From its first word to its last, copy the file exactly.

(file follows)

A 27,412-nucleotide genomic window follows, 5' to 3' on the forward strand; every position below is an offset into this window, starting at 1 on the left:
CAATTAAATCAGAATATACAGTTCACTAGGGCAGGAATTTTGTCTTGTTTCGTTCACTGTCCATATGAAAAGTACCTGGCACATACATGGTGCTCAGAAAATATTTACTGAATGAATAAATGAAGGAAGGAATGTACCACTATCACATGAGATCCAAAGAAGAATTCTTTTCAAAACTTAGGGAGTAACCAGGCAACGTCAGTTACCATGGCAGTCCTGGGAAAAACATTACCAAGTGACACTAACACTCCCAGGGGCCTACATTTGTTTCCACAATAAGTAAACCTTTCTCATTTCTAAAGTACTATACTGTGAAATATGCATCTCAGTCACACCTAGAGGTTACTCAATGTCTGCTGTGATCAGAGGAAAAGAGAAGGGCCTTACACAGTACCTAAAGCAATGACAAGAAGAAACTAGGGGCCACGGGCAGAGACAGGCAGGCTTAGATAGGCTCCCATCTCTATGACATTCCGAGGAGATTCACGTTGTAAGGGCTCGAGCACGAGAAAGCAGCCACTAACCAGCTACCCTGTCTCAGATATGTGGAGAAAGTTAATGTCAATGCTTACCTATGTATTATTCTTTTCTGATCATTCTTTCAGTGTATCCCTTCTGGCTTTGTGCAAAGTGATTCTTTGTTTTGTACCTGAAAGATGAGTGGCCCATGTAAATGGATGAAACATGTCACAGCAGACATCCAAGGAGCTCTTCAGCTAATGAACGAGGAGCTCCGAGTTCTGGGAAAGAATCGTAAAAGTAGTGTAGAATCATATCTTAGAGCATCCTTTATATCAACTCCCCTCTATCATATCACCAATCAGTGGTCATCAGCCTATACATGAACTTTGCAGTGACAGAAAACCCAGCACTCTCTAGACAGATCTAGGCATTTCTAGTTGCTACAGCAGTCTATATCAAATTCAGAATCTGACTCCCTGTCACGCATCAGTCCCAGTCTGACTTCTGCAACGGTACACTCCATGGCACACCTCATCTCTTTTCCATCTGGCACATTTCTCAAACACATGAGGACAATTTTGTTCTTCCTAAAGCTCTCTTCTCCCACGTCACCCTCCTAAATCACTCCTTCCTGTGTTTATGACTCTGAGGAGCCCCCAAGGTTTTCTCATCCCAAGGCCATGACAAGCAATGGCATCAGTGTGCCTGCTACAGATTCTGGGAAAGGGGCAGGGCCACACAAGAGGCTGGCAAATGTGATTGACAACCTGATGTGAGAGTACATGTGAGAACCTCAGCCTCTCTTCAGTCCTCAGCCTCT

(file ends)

A 27,412-nucleotide genomic window follows, 5' to 3' on the forward strand; every position below is an offset into this window, starting at 1 on the left:
CAATTAAATCAGAATATACAGTTCACTAGGGCAGGAATTTTGTCTTGTTTCGTTCACTGTCCATATGAAAAGTACCTGGCACATACATGGTGCTCAGAAAATATTTACTGAATGAATAAATGAAGGAAGGAATGTACCACTATCACATGAGATCCAAAGAAGAATTCTTTTCAAAACTTAGGGAGTAACCAGGCAACGTCAGTTACCATGGCAGTCCTGGGAAAAACATTACCAAGTGACACTAACACTCCCAGGGGCCTACATTTGTTTCCACAATAAGTAAACCTTTCTCATTTCTAAAGTACTATACTGTGAAATATGCATCTCAGTCACACCTAGAGGTTACTCAATGTCTGCTGTGATCAGAGGAAAAGAGAAGGGCCTTACACAGTACCTAAAGCAATGACAAGAAGAAACTAGGGGCCACGGGCAGAGACAGGCAGGCTTAGATAGGCTCCCATCTCTATGACATTCCGAGGAGATTCACGTTGTAAGGGCTCGAGCACGAGAAAGCAGCCACTAACCAGCTACCCTGTCTCAGATATGTGGAGAAAGTTAATGTCAATGCTTACCTATGTATTATTCTTTTCTGATCATTCTTTCAGTGTATCCCTTCTGGCTTTGTGCAAAGTGATTCTTTGTTTTGTACCTGAAAGATGAGTGGCCCATGTAAATGGATGAAACATGTCACAGCAGACATCCAAGGAGCTCTTCAGCTAATGAACGAGGAGCTCCGAGTTCTGGGAAAGAATCGTAAAAGTAGTGTAGAATCATATCTTAGAGCATCCTTTATATCAACTCCCCTCTATCATATCACCAATCAGTGGTCATCAGCCTATACATGAACTTTGCAGTGACAGAAAACCCAGCACTCTCTAGACAGATCTAGGCATTTCTAGTTGCTACAGCAGTCTATATCAAATTCAGAATCTGACTCCCTGTCACGCATCAGTCCCAGTCTGACTTCTGCAACGGTACACTCCATGGCACACCTCATCTCTTTTCCATCTGGCACATTTCTCAAACACATGAGGACAATTTTGTTCTTCCTAAAGCTCTCTTCTCCCACGTCACCCTCCTAAATCACTCCTTCCTGTGTTTATGACTCTGAGGAGCCCCCAAGGTTTTCTCATCCCAAGGCCATGACAAGCAATGGCATCAGTGTGCCTGCTACAGATTCTGGGAAAGGGGCAGGGCCACACAAGAGGCTGGCAAATGTGATTGACAACCTGATGTGAGAGTACATGTGAGAACCTCAGCCTCTCTTCAGTCCTCAGCCTCT